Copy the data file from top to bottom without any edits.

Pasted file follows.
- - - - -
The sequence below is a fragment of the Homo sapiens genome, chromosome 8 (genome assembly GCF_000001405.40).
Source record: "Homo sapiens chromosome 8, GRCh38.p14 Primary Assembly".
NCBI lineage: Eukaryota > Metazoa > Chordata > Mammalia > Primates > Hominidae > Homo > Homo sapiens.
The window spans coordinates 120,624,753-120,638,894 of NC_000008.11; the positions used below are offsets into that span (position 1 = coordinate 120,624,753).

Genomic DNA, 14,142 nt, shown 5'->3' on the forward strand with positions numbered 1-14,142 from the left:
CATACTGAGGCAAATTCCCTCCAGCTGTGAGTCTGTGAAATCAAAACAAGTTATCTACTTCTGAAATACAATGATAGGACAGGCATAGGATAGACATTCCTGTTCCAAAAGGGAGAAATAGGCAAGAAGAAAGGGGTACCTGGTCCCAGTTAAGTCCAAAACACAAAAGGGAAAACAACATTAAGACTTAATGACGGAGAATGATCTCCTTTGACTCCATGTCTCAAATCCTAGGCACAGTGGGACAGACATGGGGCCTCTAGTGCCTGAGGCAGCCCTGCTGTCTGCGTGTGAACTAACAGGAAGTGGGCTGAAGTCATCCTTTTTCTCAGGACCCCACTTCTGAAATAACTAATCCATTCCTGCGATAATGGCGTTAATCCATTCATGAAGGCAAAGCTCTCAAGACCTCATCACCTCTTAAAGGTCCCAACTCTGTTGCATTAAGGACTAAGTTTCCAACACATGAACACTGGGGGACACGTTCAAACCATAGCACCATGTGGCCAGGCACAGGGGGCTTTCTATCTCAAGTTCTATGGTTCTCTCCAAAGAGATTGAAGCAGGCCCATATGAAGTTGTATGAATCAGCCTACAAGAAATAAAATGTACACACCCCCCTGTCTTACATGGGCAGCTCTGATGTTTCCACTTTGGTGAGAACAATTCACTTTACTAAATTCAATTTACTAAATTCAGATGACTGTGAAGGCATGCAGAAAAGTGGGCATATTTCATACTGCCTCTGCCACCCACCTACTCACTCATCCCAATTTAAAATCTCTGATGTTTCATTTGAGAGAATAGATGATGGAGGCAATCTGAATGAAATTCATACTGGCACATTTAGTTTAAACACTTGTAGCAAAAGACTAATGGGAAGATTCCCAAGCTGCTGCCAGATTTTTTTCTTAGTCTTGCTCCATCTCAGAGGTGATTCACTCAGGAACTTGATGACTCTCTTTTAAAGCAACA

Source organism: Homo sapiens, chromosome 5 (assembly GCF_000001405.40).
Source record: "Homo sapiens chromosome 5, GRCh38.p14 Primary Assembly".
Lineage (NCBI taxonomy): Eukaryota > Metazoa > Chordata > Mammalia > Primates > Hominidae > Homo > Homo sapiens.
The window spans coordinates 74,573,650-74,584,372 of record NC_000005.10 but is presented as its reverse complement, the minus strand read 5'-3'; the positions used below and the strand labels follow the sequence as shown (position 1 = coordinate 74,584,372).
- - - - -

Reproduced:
The sequence below is a fragment of the Homo sapiens genome, chromosome 8 (genome assembly GCF_000001405.40).
Source record: "Homo sapiens chromosome 8, GRCh38.p14 Primary Assembly".
NCBI lineage: Eukaryota > Metazoa > Chordata > Mammalia > Primates > Hominidae > Homo > Homo sapiens.
The window spans coordinates 120,624,753-120,638,894 of NC_000008.11; the positions used below are offsets into that span (position 1 = coordinate 120,624,753).

Genomic DNA, 14,142 nt, shown 5'->3' on the forward strand with positions numbered 1-14,142 from the left:
CATACTGAGGCAAATTCCCTCCAGCTGTGAGTCTGTGAAATCAAAACAAGTTATCTACTTCTGAAATACAATGATAGGACAGGCATAGGATAGACATTCCTGTTCCAAAAGGGAGAAATAGGCAAGAAGAAAGGGGTACCTGGTCCCAGTTAAGTCCAAAACACAAAAGGGAAAACAACATTAAGACTTAATGACGGAGAATGATCTCCTTTGACTCCATGTCTCAAATCCTAGGCACAGTGGGACAGACATGGGGCCTCTAGTGCCTGAGGCAGCCCTGCTGTCTGCGTGTGAACTAACAGGAAGTGGGCTGAAGTCATCCTTTTTCTCAGGACCCCACTTCTGAAATAACTAATCCATTCCTGCGATAATGGCGTTAATCCATTCATGAAGGCAAAGCTCTCAAGACCTCATCACCTCTTAAAGGTCCCAACTCTGTTGCATTAAGGACTAAGTTTCCAACACATGAACACTGGGGGACACGTTCAAACCATAGCACCATGTGGCCAGGCACAGGGGGCTTTCTATCTCAAGTTCTATGGTTCTCTCCAAAGAGATTGAAGCAGGCCCATATGAAGTTGTATGAATCAGCCTACAAGAAATAAAATGTACACACCCCCCTGTCTTACATGGGCAGCTCTGATGTTTCCACTTTGGTGAGAACAATTCACTTTACTAAATTCAATTTACTAAATTCAGATGACTGTGAAGGCATGCAGAAAAGTGGGCATATTTCATACTGCCTCTGCCACCCACCTACTCACTCATCCCAATTTAAAATCTCTGATGTTTCATTTGAGAGAATAGATGATGGAGGCAATCTGAATGAAATTCATACTGGCACATTTAGTTTAAACACTTGTAGCAAAAGACTAATGGGAAGATTCCCAAGCTGCTGCCAGATTTTTTTCTTAGTCTTGCTCCATCTCAGAGGTGATTCACTCAGGAACTTGATGACTCTCTTTTAAAGCAACA

Source organism: Homo sapiens, chromosome 5 (assembly GCF_000001405.40).
Source record: "Homo sapiens chromosome 5, GRCh38.p14 Primary Assembly".
Lineage (NCBI taxonomy): Eukaryota > Metazoa > Chordata > Mammalia > Primates > Hominidae > Homo > Homo sapiens.
The window spans coordinates 74,573,650-74,584,372 of record NC_000005.10 but is presented as its reverse complement, the minus strand read 5'-3'; the positions used below and the strand labels follow the sequence as shown (position 1 = coordinate 74,584,372).